It's okay if the end user doesn't know how functions were implemented. However, the functions still have to be defined by someone. We'll look into defining the constructors and selectors later in this discussion.

### Question 1: Distance

We will now use those selectors to write `distance`

, which computes the
distance between two city objects. Recall that the distance between two
coordinate pairs, `(x1, y1)`

and `(x2, y2)`

can be found by calculating
the `sqrt`

of `(x1 - x2)**2 + (y1 - y2)**2`

. We have already imported
`sqrt`

for your convenience, so use that and the appropriate selectors
to fill in the function.

```
from math import sqrt
def distance(city1, city2):
"""
>>> city1 = make_city('city1', 0, 1)
>>> city2 = make_city('city2', 0, 2)
>>> distance(city1, city2)
1.0
>>> city3 = make_city('city3', 6.5, 12)
>>> city4 = make_city('city4', 2.5, 15)
>>> distance(city3, city4)
5.0
"""
"*** YOUR CODE HERE ***"
lat_1, lon_1 = get_lat(city1), get_lon(city1)
lat_2, lon_2 = get_lat(city2), get_lon(city2)
return sqrt((lat_1 - lat_2)**2 + (lon_1 - lon_2)**2)
```

Use OK to test your code:

`python3 ok -q distance`

### Question 2: Closer city

Next, implement `closer_city`

, a function that takes a latitude,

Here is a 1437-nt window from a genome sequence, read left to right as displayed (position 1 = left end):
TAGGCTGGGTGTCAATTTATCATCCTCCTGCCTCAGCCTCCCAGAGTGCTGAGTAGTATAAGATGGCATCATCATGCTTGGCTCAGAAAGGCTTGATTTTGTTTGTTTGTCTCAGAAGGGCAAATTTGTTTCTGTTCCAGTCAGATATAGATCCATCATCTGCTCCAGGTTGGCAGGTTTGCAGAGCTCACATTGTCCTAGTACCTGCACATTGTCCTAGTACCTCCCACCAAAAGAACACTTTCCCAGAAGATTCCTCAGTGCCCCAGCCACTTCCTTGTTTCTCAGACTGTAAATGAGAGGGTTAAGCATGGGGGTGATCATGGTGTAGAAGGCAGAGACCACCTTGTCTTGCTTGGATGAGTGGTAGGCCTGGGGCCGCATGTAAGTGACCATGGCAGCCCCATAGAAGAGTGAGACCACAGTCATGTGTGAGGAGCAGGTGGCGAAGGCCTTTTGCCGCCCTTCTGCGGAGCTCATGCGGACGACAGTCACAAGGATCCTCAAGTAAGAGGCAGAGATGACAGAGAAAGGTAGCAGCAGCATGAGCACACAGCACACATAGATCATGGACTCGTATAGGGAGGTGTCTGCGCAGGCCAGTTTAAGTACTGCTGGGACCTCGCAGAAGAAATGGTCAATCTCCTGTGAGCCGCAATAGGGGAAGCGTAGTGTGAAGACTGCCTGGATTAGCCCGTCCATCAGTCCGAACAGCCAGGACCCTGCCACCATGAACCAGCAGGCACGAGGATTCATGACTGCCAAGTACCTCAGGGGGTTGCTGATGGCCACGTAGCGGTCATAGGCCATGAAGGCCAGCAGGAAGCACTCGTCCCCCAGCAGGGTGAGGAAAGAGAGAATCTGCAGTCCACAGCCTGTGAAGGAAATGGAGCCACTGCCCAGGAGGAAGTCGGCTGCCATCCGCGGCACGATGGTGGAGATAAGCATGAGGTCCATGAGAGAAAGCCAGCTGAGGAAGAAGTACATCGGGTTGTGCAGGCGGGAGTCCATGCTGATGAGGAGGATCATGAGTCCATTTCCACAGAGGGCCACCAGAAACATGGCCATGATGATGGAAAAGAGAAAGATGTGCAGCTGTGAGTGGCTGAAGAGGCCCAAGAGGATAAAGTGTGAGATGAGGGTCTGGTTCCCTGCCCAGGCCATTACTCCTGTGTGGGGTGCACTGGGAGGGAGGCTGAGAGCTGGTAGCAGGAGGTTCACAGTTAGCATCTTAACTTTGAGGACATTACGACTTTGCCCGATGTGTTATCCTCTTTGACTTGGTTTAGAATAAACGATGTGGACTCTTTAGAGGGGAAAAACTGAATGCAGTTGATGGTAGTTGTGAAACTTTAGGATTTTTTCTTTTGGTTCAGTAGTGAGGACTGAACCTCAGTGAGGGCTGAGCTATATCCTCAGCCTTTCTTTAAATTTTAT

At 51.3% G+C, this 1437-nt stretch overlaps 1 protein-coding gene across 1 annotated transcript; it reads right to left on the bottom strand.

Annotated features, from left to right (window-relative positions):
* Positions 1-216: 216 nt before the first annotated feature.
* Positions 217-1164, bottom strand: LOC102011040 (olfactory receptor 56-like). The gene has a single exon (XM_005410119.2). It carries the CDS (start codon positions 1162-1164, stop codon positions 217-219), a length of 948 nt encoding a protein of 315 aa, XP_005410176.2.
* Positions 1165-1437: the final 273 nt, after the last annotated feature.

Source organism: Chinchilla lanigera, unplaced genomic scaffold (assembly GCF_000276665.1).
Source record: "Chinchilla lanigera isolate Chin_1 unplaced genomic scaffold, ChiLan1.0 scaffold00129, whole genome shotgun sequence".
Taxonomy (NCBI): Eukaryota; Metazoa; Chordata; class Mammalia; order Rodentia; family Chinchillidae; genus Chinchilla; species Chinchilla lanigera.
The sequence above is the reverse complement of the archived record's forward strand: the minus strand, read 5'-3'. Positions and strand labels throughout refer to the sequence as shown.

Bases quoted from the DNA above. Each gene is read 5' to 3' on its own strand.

longitude, and two cities, and returns the name of the city that is
relatively closer to the provided latitude and longitude.

You may only use selectors and constructors (introduced above) and the
`distance`

function you just defined for this question. All of the
selector and constructor functions can be found in `utils.py`

, if you
are curious how they are implemented. However, the point of data abstraction,
as we've said, is that we do not need to know how an abstract data type is
implemented, but rather just how we can interact with and use the data type.

```
def closer_city(lat, lon, city1, city2):
""" Returns the name of either city1 or city2, whichever is closest
to coordinate (lat, lon).
>>> berkeley = make_city('Berkeley', 37.87, 112.26)
>>> stanford = make_city('Stanford', 34.05, 118.25)
>>> closer_city(38.33, 121.44, berkeley, stanford)
'Stanford'
>>> bucharest = make_city('Bucharest', 44.43, 26.10)
>>> vienna = make_city('Vienna', 48.20, 16.37)
>>> closer_city(41.29, 174.78, bucharest, vienna)
'Bucharest'
"""
"*** YOUR CODE HERE ***"
new_city = make_city('arb', lat, lon)
dist1 = distance(city1, new_city)
dist2 = distance(city2, new_city)